A gift economy or gift culture is a system of exchange where valuables are not sold, but rather given without an explicit agreement for immediate or future rewards.[1] Social norms and customs govern giving a gift in a gift culture; although there is some expectation of reciprocity, gifts are not given in an explicit exchange of goods or services for money, or some other commodity or service.[2] This contrasts with a barter economy or a market economy, where goods and services are primarily explicitly exchanged for value received.

The nature of gift economies is the subject of a foundational debate in anthropology. Anthropological research into gift economies began with Bronisław Malinowski's description of the Kula ring[3] in the Trobriand Islands during World War I.[4] The Kula trade appeared to be gift-like since Trobrianders would travel great distances over dangerous seas to give what were considered valuable objects without any guarantee of a return. Malinowski's debate with the French anthropologist Marcel Mauss quickly established the complexity of "gift exchange" and introduced a series of technical terms such as reciprocity, inalienable possessions, and presentation to distinguish between the different forms of exchange.[5][6]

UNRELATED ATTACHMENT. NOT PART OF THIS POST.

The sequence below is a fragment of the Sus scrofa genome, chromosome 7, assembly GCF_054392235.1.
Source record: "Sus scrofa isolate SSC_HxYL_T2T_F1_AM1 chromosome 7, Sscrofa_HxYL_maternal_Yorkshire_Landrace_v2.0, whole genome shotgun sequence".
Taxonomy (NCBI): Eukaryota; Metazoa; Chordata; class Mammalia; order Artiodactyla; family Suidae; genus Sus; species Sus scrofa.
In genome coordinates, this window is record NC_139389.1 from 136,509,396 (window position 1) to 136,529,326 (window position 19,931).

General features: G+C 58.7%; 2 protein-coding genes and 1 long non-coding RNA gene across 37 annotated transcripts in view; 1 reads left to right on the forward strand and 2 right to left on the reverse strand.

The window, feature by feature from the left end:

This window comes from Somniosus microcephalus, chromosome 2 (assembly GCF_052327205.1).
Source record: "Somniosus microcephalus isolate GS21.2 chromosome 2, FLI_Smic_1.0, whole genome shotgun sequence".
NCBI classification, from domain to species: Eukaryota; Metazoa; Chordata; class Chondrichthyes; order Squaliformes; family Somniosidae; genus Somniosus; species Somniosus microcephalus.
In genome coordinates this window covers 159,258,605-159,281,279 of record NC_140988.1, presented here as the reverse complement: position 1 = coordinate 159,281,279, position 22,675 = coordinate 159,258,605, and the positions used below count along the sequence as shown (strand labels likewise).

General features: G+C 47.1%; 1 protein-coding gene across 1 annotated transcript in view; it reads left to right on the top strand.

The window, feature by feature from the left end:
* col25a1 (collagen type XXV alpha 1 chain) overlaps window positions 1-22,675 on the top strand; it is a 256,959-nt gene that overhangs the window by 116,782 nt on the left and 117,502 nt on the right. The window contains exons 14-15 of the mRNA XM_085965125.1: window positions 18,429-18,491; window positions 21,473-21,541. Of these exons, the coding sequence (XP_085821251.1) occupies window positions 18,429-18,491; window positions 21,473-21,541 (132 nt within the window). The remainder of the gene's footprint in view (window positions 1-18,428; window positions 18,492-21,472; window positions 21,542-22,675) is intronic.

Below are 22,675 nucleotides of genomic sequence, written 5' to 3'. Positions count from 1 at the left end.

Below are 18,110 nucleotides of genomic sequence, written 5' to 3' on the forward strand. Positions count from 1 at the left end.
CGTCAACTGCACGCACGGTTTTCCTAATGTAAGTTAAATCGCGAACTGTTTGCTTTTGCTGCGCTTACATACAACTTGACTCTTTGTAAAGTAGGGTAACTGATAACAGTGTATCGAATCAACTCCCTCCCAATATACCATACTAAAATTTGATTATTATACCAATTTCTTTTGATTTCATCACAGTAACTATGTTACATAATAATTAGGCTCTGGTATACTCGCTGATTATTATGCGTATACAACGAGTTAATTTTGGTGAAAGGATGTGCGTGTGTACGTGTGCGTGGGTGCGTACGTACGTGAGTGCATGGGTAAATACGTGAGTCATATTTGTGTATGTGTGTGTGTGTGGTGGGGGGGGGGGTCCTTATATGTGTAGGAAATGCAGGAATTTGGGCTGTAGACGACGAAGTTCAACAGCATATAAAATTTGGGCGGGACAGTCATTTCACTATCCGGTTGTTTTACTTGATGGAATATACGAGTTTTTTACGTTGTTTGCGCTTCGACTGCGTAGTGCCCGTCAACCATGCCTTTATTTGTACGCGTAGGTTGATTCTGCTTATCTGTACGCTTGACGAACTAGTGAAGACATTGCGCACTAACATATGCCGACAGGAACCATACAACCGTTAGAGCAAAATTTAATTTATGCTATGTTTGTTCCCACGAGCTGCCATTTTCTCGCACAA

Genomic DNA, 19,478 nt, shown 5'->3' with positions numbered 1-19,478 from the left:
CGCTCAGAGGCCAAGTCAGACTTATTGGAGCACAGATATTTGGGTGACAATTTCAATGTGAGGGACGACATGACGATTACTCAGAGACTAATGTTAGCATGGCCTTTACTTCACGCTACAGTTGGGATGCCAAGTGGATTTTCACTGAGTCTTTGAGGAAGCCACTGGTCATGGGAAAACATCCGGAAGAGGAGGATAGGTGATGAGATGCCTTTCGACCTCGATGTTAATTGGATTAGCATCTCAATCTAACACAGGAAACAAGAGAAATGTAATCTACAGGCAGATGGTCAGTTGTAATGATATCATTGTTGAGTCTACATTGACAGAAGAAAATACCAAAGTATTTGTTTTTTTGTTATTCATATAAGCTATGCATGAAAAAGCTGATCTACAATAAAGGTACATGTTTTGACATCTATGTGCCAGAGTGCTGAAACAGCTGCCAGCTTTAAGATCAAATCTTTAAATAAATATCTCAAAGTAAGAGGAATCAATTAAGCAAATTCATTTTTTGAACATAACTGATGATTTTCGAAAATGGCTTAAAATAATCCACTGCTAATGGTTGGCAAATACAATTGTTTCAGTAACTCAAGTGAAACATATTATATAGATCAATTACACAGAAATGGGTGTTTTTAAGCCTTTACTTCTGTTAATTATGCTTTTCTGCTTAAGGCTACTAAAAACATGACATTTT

According to anthropologists Maurice Bloch and Jonathan Parry, it is the unsettled relationship between market and non-market exchange that attracts the most attention. Some authors argue that gift economies build community,[7] while markets harm community relationships.[8]

Gift exchange is distinguished from other forms of exchange by a number of principles, such as the form of property rights governing the articles exchanged; whether gifting forms a distinct "sphere of exchange" that can be characterized as an "economic system"; and the character of the social relationship that the gift exchange establishes. Gift ideology in highly commercialized societies differs from the "prestations" typical of non-market societies. Gift economies also differ from related phenomena, such as common property regimes and the exchange of non-commodified labour.